University of East London and Auckland University of Technology
Applied positive psychology; why we must proceed with care
Expressive writing has supported health and psychological improvements in clinical and nonclinical populations. Writing instructions differ in topic, frequency and length all with varying degrees of success. This presentation takes the audience on an insider’s tour of the design and analysis of a randomised control trial to test a writing intervention, undertaken for completion of a Master of Applied Positive Psychology. The experiment sought to replicate previous findings and extend the traditional format with the addition of guided prompts designed to explore prior challenging or positive life events. The aim; to investigate which writing topic and instruction would have greater impact on generalised self-efficacy, self-compassion, positive and negative affect and depression for a general population convenience sample (n = 185) who undertook a one-off, online, writing session. To ensure participants safety all applicants were surveyed for depressive symptomology and those who scored above the cut-off were ring-fenced in an elevated cluster. The balance was randomly allocated to writing cohorts (4) and an active control group. Significant effects for all variable measures were exhibited, however, analysis revealed very unexpected findings. Leaving the researcher to ask, how often does this happen and are we using the correct measures in our research?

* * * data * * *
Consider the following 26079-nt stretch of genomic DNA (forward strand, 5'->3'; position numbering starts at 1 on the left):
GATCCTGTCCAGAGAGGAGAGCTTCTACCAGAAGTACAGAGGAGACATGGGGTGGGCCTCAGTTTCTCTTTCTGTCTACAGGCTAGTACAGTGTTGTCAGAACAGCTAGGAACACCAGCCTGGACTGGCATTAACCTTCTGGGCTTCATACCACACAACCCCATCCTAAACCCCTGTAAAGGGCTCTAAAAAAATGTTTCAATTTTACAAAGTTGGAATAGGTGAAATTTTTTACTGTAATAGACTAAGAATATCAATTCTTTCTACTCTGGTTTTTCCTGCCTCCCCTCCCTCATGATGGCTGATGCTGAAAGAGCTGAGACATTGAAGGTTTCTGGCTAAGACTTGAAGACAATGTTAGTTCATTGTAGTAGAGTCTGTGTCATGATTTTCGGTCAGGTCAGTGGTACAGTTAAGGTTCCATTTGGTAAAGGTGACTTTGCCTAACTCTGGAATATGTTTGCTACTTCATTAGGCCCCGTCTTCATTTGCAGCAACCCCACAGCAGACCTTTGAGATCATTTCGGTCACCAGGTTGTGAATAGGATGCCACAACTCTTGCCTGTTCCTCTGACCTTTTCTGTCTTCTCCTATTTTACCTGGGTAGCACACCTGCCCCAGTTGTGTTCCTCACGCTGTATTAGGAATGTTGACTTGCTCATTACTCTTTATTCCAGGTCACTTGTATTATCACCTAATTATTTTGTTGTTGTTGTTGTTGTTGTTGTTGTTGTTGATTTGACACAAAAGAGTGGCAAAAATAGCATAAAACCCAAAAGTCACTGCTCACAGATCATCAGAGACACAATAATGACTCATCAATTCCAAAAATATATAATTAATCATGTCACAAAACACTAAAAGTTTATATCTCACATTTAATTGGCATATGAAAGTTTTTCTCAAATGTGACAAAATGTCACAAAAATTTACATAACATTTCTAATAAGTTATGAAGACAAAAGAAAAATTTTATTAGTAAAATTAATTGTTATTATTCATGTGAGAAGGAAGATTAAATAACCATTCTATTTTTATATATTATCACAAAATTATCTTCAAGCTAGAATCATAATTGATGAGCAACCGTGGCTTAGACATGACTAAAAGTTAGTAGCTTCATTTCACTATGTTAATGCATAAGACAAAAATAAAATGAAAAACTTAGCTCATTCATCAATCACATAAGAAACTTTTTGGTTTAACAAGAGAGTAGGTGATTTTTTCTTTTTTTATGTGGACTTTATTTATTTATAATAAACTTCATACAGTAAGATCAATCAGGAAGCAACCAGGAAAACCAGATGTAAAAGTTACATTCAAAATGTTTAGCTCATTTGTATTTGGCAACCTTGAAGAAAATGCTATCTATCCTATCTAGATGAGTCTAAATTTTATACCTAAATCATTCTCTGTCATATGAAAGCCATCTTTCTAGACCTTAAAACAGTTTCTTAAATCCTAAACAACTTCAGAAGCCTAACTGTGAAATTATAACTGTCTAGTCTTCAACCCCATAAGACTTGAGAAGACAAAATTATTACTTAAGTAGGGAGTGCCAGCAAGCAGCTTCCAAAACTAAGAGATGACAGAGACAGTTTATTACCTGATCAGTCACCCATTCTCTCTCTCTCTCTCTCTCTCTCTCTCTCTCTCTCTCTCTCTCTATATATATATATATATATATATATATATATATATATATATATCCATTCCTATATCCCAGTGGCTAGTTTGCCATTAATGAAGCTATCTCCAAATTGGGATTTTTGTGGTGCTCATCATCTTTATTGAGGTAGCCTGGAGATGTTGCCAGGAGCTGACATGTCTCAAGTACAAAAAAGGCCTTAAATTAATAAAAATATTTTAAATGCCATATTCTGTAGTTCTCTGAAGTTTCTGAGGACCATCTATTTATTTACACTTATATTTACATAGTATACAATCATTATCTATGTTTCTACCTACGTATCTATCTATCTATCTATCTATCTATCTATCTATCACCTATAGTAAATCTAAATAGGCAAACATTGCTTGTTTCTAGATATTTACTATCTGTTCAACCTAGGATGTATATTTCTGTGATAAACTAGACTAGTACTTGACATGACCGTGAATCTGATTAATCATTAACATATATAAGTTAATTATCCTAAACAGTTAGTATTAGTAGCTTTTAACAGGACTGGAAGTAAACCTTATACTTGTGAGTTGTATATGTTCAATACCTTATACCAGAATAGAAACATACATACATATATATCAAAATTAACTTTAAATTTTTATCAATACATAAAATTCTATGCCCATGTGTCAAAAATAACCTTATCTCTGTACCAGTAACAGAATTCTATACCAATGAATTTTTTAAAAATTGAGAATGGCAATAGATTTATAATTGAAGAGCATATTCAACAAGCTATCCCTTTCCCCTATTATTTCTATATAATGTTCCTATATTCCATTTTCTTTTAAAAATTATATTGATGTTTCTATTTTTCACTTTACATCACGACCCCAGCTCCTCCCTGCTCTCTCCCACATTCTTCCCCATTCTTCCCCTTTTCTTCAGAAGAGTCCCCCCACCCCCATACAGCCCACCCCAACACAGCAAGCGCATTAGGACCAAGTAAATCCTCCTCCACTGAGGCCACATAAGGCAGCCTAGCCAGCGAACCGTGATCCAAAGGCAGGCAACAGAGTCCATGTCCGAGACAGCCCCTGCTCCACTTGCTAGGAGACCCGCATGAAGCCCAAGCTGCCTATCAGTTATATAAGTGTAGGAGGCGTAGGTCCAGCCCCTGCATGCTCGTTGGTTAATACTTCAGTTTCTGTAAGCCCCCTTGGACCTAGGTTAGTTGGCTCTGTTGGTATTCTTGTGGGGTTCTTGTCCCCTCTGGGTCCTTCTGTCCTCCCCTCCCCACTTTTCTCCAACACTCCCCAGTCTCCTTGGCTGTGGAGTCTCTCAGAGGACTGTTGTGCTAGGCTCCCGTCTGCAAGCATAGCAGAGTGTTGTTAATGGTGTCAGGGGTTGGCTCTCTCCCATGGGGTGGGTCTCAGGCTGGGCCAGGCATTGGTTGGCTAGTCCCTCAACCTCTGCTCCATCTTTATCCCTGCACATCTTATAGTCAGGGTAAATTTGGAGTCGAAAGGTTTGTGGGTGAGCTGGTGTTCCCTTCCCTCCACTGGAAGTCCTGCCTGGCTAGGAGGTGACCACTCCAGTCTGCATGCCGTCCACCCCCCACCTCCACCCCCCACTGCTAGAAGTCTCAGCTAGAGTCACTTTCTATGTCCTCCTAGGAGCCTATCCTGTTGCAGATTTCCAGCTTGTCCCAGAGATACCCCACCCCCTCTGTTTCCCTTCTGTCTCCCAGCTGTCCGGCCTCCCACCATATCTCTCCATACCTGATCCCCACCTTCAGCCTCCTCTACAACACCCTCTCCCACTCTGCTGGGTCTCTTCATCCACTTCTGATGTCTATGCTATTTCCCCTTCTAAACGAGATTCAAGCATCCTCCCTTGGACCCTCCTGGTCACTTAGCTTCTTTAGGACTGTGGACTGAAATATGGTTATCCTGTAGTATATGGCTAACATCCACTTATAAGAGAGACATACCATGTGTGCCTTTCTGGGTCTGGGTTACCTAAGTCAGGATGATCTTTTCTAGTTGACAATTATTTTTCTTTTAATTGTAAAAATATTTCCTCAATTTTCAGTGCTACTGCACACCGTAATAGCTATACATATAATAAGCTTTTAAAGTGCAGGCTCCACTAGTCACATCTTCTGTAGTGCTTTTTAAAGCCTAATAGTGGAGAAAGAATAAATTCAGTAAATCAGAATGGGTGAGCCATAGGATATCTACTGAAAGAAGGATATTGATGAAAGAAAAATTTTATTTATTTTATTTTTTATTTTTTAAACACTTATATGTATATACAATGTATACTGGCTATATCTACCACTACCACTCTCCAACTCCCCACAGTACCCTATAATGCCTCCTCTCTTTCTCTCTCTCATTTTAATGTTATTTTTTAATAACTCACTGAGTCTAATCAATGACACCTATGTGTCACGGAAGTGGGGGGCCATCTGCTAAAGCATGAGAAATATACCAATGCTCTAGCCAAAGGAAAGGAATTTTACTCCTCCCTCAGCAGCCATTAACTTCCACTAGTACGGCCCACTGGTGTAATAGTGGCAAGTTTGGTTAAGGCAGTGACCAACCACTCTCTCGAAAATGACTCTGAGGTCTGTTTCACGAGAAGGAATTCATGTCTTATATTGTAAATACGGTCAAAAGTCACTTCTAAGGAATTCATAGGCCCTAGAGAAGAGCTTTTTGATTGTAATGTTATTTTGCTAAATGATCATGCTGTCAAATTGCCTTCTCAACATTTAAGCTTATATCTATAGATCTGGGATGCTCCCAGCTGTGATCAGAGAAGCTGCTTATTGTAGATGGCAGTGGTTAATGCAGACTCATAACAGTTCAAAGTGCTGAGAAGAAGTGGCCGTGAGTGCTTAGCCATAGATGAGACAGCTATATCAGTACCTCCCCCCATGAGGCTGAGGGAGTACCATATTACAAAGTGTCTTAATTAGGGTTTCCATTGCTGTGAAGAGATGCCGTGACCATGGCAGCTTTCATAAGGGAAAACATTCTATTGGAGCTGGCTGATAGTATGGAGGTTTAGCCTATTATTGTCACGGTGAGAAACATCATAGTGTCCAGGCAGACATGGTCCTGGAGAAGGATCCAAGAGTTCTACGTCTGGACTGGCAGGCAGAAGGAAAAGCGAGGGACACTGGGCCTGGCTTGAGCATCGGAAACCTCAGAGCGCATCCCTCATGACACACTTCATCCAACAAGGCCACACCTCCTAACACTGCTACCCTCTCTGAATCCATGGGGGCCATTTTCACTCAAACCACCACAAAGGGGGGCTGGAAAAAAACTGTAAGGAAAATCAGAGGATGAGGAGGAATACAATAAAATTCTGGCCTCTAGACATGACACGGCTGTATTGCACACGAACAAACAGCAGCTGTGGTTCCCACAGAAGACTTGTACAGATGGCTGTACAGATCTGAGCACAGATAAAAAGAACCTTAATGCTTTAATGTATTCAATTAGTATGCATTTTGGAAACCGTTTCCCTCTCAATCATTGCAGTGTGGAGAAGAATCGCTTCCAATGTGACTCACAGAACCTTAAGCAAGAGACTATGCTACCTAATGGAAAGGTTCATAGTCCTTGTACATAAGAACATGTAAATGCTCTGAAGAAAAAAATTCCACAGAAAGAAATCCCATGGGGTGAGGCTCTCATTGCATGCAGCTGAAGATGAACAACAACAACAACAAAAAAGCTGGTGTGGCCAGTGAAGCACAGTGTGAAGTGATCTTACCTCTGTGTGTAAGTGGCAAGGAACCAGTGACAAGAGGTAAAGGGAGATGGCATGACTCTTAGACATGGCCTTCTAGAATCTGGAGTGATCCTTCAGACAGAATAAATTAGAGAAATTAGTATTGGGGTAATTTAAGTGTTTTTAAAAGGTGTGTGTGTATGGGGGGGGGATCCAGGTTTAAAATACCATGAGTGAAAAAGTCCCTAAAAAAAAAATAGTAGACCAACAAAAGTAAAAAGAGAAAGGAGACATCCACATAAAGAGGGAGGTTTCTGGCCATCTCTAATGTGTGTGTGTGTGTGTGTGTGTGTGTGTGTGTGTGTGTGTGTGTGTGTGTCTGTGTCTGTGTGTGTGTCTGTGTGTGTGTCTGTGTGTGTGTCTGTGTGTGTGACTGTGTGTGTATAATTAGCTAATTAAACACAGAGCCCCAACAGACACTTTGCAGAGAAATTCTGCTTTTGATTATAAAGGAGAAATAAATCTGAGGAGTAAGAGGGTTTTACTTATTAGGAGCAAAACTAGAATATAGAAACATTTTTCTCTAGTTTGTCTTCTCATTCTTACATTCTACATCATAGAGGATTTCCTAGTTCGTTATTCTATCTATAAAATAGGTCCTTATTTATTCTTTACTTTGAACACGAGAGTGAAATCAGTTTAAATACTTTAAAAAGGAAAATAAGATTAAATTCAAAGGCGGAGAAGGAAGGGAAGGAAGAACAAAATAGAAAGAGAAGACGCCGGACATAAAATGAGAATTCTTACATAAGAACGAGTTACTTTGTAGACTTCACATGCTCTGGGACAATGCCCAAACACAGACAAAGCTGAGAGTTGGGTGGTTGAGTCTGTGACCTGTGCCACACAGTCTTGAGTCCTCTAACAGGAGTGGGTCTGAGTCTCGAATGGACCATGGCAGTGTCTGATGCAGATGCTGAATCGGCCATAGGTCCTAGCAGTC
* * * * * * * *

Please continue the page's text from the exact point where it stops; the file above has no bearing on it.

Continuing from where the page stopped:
Annalise is a positive psychology practitioner and researcher who is passionate about bringing positive psychology to life through coaching in one to one, group and workplace settings. She recently joined the International Positive Psychology Association (IPPA) Student Division (SIPPA) executive team, taking up the role of Mentoring Co-Lead. She looks forward to growing the program and combining three of her favourite things; academic learning, mentoring and positive psychology. Annalise is a recent graduate of the University of East London Masters of Applied Positive Psychology and Coaching Psychology (MAPPCP) where she conducted an expressive writing randomised control trial exploring memory recall and coaching prompts to ameliorate wellbeing and depression. In early 2018 Annalise commenced her PhD studies at Auckland University of Technology upon receiving a Vice Chancellors Doctoral scholarship, her research will explore Lay Theories of Wellbeing and how these may be a vital element of Wellbeing Literacy.